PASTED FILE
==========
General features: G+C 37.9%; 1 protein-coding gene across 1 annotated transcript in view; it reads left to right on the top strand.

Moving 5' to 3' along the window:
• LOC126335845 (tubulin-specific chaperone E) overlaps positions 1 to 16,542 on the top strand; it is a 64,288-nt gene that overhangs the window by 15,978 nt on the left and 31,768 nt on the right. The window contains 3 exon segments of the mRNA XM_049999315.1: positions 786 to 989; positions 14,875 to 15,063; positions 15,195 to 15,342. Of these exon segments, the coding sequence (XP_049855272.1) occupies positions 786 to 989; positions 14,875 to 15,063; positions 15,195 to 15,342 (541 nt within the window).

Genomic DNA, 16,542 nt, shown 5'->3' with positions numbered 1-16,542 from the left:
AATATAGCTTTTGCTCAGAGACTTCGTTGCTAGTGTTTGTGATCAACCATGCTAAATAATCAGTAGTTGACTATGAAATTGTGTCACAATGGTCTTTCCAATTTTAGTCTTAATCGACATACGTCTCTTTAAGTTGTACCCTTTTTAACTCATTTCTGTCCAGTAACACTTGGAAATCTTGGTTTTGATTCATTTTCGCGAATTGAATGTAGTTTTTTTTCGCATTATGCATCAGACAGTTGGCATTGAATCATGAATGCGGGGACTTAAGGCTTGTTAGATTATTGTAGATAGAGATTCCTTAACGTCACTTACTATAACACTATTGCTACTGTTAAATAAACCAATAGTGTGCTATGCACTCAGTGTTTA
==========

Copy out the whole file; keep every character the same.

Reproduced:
General features: G+C 37.9%; 1 protein-coding gene across 1 annotated transcript in view; it reads left to right on the top strand.

Moving 5' to 3' along the window:
• LOC126335845 (tubulin-specific chaperone E) overlaps positions 1 to 16,542 on the top strand; it is a 64,288-nt gene that overhangs the window by 15,978 nt on the left and 31,768 nt on the right. The window contains 3 exon segments of the mRNA XM_049999315.1: positions 786 to 989; positions 14,875 to 15,063; positions 15,195 to 15,342. Of these exon segments, the coding sequence (XP_049855272.1) occupies positions 786 to 989; positions 14,875 to 15,063; positions 15,195 to 15,342 (541 nt within the window).

Genomic DNA, 16,542 nt, shown 5'->3' with positions numbered 1-16,542 from the left:
AATATAGCTTTTGCTCAGAGACTTCGTTGCTAGTGTTTGTGATCAACCATGCTAAATAATCAGTAGTTGACTATGAAATTGTGTCACAATGGTCTTTCCAATTTTAGTCTTAATCGACATACGTCTCTTTAAGTTGTACCCTTTTTAACTCATTTCTGTCCAGTAACACTTGGAAATCTTGGTTTTGATTCATTTTCGCGAATTGAATGTAGTTTTTTTTCGCATTATGCATCAGACAGTTGGCATTGAATCATGAATGCGGGGACTTAAGGCTTGTTAGATTATTGTAGATAGAGATTCCTTAACGTCACTTACTATAACACTATTGCTACTGTTAAATAAACCAATAGTGTGCTATGCACTCAGTGTTTA